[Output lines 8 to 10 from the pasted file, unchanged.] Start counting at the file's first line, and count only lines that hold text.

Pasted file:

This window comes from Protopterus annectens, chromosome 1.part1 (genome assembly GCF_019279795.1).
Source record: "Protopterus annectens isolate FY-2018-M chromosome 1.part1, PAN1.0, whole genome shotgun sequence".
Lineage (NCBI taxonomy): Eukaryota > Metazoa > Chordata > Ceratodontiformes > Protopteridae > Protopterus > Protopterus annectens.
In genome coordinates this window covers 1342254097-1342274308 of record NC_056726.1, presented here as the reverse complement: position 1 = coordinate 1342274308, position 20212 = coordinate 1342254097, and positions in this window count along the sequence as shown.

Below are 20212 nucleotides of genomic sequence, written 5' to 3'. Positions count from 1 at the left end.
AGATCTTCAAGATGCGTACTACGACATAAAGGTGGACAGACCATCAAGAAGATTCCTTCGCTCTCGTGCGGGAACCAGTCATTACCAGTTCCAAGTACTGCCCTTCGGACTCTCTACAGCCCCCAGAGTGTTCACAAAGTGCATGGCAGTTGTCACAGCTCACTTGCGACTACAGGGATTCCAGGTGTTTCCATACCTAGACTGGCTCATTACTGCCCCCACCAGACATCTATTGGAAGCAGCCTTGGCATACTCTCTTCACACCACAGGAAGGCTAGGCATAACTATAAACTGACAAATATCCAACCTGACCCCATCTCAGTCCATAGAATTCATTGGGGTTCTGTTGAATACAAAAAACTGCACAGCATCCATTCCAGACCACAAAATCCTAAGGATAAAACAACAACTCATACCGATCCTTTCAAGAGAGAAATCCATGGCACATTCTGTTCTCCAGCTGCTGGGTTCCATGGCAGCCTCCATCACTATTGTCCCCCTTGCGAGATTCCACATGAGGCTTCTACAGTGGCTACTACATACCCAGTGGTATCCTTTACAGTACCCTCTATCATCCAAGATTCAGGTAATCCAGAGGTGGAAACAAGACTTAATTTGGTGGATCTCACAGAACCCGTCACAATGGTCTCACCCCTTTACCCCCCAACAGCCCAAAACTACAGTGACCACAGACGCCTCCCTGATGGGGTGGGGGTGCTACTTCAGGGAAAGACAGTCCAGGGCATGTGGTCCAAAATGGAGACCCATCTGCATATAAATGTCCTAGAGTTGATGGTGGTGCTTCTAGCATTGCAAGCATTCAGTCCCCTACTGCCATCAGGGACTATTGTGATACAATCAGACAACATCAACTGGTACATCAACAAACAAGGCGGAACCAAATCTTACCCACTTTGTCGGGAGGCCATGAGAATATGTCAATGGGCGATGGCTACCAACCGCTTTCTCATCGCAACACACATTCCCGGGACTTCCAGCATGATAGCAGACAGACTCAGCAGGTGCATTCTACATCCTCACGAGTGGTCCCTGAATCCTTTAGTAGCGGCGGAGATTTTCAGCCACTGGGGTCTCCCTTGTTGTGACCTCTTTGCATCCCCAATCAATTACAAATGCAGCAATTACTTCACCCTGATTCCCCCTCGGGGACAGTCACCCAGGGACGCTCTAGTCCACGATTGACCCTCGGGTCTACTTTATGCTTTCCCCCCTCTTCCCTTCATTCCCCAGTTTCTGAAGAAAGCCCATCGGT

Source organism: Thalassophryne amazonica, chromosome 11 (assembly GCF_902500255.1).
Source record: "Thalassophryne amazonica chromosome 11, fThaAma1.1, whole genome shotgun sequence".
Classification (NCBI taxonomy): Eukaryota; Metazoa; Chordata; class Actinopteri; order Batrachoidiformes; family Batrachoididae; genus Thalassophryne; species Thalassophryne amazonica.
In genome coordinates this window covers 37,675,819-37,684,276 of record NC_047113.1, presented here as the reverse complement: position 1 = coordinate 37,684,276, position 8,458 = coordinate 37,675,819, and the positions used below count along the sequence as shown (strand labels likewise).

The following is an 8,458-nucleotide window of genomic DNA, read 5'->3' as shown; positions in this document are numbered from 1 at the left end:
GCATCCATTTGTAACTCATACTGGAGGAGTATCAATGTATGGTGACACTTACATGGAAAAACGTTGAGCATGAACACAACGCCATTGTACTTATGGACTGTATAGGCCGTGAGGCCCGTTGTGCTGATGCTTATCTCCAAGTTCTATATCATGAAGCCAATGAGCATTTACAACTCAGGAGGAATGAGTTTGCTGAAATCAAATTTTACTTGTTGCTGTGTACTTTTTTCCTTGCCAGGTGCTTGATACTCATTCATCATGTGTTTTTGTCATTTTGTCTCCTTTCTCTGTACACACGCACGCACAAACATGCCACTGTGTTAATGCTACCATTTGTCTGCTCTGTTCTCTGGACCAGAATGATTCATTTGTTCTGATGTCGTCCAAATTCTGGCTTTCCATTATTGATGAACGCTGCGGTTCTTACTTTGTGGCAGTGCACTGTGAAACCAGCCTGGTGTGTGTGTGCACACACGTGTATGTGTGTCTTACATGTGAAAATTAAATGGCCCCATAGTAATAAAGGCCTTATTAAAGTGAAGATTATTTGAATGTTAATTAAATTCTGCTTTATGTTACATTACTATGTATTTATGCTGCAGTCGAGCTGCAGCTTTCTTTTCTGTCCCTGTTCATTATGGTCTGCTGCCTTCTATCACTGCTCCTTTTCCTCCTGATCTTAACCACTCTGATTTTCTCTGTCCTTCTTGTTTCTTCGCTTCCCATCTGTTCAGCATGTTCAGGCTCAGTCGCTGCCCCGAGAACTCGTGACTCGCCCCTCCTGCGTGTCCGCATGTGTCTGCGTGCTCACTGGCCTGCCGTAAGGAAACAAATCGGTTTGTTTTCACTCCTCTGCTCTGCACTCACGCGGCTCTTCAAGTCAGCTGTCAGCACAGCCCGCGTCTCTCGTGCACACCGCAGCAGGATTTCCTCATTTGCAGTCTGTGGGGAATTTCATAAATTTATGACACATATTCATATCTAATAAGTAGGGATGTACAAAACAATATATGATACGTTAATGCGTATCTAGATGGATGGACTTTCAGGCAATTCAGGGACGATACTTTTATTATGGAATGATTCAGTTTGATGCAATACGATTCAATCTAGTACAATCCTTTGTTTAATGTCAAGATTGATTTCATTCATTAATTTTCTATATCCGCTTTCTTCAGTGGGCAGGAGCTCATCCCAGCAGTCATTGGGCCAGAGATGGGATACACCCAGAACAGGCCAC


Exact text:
Source record: "Thalassophryne amazonica chromosome 11, fThaAma1.1, whole genome shotgun sequence".
Classification (NCBI taxonomy): Eukaryota; Metazoa; Chordata; class Actinopteri; order Batrachoidiformes; family Batrachoididae; genus Thalassophryne; species Thalassophryne amazonica.
In genome coordinates this window covers 37,675,819-37,684,276 of record NC_047113.1, presented here as the reverse complement: position 1 = coordinate 37,684,276, position 8,458 = coordinate 37,675,819, and the positions used below count along the sequence as shown (strand labels likewise).